Last month, after two years away due to a busy schedule and timing, I found myself back on holy ground. The birth of a new niece brought me to Israel but it felt more like a trip down memory lane and, though years of visiting Israel had taught me what to anticipate, this time felt different.
I spent my first Sunday wandering around Jerusalem as I had done many times before, intuitively finding my way around. I expected to be met with nostalgia at every turn. As I walked through the Rova HaYehudi, the Jewish quarter, always bustling with international tourists, I waited for the usual feelings to rush in. There was the bench that I used to sit on with my close friends during our year of Sheirut Leumi, talking about boys and giggling incessantly. Those times would never be recreated. I stopped and took the moment in, but felt nothing significant. I continued on.
I walked down the steps to the Kotel, hoping for the usual hovering spirituality, only to find myself disappointed. I picked up a siddur and stood in the first row, ready to speak to God. I watched what the other women were doing to make this moment special, but all I could think about as I leaned my head on the wall was, “How many dirty hands have touched this piece of the Kotel?” Lame. I said some Tehillim and left soon after, having felt nothing. What was wrong with me?
As a last-ditch effort, I found a small side path where I remembered a certain beautiful and stately tree lived. In the past, it had baffled me to see this vibrant sign of life growing among the rocks. Sure enough, I found it, proudly spreading its green branches reaching for the sunlight, dotted by beautiful oranges. Even this sight did not inspire me as I hoped it would.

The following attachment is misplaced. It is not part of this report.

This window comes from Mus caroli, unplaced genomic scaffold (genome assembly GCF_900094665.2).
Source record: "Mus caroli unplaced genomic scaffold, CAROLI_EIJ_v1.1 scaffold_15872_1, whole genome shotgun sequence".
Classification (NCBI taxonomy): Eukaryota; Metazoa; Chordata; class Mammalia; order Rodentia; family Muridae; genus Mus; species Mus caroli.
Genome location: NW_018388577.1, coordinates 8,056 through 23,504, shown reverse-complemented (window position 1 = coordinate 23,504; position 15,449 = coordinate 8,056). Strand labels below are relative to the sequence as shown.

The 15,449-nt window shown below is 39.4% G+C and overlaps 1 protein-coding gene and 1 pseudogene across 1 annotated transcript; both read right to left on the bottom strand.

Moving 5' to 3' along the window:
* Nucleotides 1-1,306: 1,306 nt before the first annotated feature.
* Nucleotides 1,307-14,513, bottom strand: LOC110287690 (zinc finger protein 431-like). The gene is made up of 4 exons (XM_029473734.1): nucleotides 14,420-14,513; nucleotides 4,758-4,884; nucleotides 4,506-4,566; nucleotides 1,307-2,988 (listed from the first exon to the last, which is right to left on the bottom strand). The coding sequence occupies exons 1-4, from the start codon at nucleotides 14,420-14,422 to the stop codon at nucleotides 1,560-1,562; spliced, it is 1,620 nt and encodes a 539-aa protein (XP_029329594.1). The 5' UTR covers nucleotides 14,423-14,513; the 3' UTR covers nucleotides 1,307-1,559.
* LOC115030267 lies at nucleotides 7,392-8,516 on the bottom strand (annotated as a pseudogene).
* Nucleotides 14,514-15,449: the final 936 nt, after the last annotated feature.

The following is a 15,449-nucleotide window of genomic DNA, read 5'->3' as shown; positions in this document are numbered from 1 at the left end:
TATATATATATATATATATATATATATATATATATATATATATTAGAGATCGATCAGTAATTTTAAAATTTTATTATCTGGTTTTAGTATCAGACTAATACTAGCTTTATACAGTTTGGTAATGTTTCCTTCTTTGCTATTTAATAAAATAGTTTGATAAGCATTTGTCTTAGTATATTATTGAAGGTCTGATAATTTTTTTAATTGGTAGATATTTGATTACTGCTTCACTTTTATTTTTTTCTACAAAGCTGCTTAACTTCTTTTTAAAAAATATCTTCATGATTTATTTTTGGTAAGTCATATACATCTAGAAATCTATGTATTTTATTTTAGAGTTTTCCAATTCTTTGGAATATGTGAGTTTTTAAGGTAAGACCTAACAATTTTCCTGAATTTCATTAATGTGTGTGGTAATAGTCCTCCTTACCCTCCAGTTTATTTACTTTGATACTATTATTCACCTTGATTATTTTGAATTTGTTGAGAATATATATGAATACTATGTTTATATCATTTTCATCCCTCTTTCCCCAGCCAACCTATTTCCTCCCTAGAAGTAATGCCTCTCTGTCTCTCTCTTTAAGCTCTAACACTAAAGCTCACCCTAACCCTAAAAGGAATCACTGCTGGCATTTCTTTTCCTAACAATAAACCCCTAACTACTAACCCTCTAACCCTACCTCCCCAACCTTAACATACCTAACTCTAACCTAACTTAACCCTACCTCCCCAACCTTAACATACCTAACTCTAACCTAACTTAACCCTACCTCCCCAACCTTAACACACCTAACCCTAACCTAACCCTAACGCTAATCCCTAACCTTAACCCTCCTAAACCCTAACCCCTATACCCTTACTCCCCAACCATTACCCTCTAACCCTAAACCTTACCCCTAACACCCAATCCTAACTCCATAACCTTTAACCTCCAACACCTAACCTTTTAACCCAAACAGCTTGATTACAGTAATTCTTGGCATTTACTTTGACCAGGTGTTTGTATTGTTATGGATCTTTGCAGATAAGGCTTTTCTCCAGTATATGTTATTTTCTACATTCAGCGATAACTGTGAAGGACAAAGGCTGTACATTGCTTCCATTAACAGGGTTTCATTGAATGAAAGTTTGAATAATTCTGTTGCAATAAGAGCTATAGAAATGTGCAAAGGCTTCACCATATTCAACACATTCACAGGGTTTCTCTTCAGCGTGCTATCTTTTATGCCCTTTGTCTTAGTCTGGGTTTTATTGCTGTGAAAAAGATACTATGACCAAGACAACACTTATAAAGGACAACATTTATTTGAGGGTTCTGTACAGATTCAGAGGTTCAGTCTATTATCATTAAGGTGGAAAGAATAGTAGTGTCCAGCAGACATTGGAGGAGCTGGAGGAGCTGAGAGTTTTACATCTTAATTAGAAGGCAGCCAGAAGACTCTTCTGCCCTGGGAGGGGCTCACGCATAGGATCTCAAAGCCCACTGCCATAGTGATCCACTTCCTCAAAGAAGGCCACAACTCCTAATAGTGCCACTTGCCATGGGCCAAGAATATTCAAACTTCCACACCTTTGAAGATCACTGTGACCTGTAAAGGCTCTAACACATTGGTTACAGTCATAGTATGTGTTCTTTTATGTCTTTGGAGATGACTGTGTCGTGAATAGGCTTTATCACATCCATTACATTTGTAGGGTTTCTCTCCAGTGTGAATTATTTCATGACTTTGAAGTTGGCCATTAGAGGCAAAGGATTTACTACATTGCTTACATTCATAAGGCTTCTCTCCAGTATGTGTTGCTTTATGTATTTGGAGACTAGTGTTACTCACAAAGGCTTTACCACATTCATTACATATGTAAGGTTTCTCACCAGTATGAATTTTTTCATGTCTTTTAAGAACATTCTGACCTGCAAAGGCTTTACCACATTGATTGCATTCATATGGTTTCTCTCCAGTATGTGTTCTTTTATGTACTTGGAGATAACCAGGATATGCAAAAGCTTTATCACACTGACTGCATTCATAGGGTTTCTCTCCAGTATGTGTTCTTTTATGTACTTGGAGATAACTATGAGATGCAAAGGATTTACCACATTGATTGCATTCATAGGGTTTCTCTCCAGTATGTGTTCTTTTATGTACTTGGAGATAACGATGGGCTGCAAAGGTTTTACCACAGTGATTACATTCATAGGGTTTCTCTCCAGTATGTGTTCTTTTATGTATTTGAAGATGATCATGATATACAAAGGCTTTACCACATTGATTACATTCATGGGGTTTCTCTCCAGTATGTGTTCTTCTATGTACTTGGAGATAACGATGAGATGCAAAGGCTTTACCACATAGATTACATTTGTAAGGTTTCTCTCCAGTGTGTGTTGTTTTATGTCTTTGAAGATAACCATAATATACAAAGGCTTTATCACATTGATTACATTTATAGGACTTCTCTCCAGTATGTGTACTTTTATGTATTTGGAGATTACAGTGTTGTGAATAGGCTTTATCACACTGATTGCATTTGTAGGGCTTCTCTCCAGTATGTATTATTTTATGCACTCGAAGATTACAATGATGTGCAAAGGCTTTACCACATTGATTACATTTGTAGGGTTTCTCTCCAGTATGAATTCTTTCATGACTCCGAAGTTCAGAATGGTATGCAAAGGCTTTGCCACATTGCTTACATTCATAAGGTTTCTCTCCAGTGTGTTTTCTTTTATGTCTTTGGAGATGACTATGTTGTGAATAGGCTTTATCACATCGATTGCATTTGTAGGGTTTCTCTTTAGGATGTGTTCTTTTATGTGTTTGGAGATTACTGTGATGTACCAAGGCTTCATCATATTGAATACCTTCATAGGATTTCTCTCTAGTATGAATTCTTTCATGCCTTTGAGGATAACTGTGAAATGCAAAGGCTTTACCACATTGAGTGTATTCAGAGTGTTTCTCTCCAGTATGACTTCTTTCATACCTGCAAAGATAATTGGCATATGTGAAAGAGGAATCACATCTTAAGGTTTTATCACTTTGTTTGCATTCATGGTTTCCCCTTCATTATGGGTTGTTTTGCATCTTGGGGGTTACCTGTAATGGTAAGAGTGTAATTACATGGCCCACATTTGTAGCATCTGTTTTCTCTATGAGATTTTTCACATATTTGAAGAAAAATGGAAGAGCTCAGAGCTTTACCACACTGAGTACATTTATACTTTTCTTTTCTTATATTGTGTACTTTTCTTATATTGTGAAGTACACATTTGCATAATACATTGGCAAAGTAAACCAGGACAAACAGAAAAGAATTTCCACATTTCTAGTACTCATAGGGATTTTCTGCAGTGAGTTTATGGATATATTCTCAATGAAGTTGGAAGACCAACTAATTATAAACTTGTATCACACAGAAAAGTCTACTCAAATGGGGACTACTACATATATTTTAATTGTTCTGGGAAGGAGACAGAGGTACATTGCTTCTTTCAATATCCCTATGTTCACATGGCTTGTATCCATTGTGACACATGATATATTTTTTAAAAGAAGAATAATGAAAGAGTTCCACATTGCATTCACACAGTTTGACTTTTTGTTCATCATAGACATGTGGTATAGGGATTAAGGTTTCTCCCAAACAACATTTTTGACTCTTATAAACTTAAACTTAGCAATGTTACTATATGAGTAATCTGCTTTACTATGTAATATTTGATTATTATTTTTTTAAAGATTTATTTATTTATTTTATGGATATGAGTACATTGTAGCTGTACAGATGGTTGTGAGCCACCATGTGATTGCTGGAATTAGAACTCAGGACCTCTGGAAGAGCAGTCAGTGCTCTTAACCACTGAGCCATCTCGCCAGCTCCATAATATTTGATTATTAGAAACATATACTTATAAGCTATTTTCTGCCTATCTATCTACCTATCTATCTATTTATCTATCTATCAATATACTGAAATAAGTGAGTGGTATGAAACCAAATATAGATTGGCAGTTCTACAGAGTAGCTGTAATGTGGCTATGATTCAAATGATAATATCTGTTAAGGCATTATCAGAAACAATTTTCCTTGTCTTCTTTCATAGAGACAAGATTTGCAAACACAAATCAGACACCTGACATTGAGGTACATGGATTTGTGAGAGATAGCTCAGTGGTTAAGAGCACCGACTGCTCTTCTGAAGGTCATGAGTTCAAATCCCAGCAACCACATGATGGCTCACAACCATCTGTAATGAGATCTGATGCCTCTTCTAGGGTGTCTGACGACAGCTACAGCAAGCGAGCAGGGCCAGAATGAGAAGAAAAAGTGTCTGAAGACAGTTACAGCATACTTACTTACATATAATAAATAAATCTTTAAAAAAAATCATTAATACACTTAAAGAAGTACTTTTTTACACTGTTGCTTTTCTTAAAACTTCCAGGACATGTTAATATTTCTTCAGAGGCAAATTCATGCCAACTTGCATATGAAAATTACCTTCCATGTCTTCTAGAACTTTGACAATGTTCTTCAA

I spent the rest of my trip enjoying my interactions with the people I hadn’t seen in years. My cousins, my siblings, my adorable nieces. Every smile on that baby’s face brightened my day. I visited an old friend and her four kids who I had never had the chance to meet. I sat and enjoyed coffee and some needed sun with two old friends from high school. I didn’t need to travel everyday to a different destination, these meetups made the trip what it was.
Last week, two Israeli soldiers, Major Yochai Kalangel and Staff-Sgt. Dor Nini, were murdered by missiles fired by Hezbollah, a Lebanese terrorist organization. I was scanning the news sites when I came across an image of Tali Kalangel, Yochai’s wife, at his funeral. The photographer captured an intense moment where Tali fell back, wailing in agony towards the sky. This hit me hard; I could practically hear her screams through the picture. I stared at that photo for a long while with tears streaming down my face. Her pain quickly became my own and I embraced this emotion.
I came to a realization then that my feelings were no longer tied to the places of Israel that once comforted me, but for the country’s people. I still enjoy visiting the land and its great sites, but my mind now prefers to focus on the living, the hurt, the sad, the happy, the joyous, the adorable.
This is my new Israel experience.